The World Business Academy has announced the winners of the 2009 EthicMark® Awards. The EthicMark® Award recognizes outstanding marketing, advertising, and public relations campaigns and communications that uplift the human spirit and society.
Pantene, a division of Proctor & Gamble, won in the for-profit category for its ad, “Chrysalis” (Thailand). CARE won in the not-for-profit category for its ad, “I Am Powerful” (USA), about a natural resource that is greatly overlooked and could hold the key to improving our planet. The Academy presented the Awards last week at the Business as an Agent of World Betterment (BAWB) 2009 Global Forum attended by about 600 people.
The presentation of the Awards at the opening night reception included speeches by the Mayor of Cleveland; the President of Case Western Reserve University; Academy Fellow David Cooperrider, Founder of BAWB; Gunter Pauli, Head of the Zero Emission Research Initiative; and Academy President Rinaldo Brutoco. Then Academy Fellow Ron Nahser and Academy Board Member Tim O’Connor took the stage, showed the five finalists videos in each category, and announced the winners. It was a special evening.
The Global Forum 2009 has created a social network site with the EthicMark® Awards videos and other Forum presentations.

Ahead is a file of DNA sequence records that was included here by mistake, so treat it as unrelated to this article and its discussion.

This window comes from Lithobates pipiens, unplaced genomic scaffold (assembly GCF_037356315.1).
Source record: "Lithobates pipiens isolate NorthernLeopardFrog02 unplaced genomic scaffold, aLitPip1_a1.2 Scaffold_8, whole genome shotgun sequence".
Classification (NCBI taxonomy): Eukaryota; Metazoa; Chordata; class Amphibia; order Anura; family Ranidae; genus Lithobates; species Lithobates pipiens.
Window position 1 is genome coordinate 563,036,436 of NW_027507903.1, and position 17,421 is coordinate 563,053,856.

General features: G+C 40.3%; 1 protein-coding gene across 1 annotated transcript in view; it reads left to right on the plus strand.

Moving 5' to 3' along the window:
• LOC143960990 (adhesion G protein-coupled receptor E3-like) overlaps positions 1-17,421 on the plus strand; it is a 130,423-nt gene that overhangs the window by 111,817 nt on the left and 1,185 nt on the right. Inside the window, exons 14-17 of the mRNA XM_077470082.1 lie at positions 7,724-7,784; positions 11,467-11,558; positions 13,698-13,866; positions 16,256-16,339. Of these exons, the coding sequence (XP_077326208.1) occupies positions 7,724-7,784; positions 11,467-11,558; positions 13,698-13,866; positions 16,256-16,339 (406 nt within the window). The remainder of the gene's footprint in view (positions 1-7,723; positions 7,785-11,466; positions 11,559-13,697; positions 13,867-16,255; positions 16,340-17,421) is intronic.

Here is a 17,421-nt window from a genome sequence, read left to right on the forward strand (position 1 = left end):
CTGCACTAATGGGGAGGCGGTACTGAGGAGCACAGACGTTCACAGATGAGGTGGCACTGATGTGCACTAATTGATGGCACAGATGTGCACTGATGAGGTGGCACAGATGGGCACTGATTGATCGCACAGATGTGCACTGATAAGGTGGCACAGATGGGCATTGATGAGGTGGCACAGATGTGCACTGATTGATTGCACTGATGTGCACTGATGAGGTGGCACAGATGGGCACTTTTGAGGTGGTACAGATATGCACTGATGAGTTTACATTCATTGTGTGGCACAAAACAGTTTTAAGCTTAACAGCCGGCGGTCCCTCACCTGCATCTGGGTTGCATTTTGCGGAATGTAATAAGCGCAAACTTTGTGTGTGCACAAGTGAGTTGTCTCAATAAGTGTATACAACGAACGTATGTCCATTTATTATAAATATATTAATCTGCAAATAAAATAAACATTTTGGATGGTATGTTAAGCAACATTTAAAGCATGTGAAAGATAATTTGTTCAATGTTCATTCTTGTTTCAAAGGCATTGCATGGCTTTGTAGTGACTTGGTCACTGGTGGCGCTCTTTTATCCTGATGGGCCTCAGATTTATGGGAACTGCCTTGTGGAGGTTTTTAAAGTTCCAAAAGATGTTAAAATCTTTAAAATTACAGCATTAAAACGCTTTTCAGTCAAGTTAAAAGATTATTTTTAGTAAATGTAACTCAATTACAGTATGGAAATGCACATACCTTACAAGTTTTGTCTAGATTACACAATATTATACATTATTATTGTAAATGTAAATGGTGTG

This year, the EthicMark® Judges Panel received several dozen nominations from six countries, which the Board narrowed down to a group of five finalists each in the for-profit and not-for-profit categories. An international jury of marketing, advertising, media and academia professionals selected the winners.
The other finalists in the for-profit category, in alphabetical order, were:
- Co-operative Bank of the United Kingdom’s “Good With Money” ad, highlighting the bank’s ethical policy
- Dentyne’s “Relationships” ad, encouraging us to get off the computer and interact in person with each other
- GE’s “Eco-imagination Scarecrow” ad, promoting the smart electrical grid
- Johnson & Johnson’s “Campaign for Nursing” ad, celebrating the value and importance of nurses in healthcare delivery
The other finalists in the not-for-profit category, in alphabetical order, were:
- Autism Speaks’ “Autism Awareness,” describing how many lives autism touches
- One Percent for the Planet’s “1%,” describing how several businesses are directing a percentage of their sales to improve the environment
- The Pickens Plan’s “We Have A Choice,” describing the huge potential of wind-generated energy in cutting our dependence on oil
- Stop Climate Change’s “When I Grow Up,” (UK), raising awareness of airplane and sound pollution
During the Awards ceremony, Tim O’Connor explained the physical 2009 Award: “It is titled ‘Circle Dance’ and is carved by Fair Trade members of the Undugu Society of Kenya, out of Kisii stone which comes from only that part of the world. Our choice of ‘Circle Dance’ recognizes the circle of life of which we are all a part. As John Donne said, ‘No man is an island, entire of itself; every man is a piece of the continent, a part of the main.’ And so ‘Circle Dance’ also points out to the marketing and communications community that we too are a part of this great circle of life—that we need to contribute in positive ways for we ultimately reap what we sow.”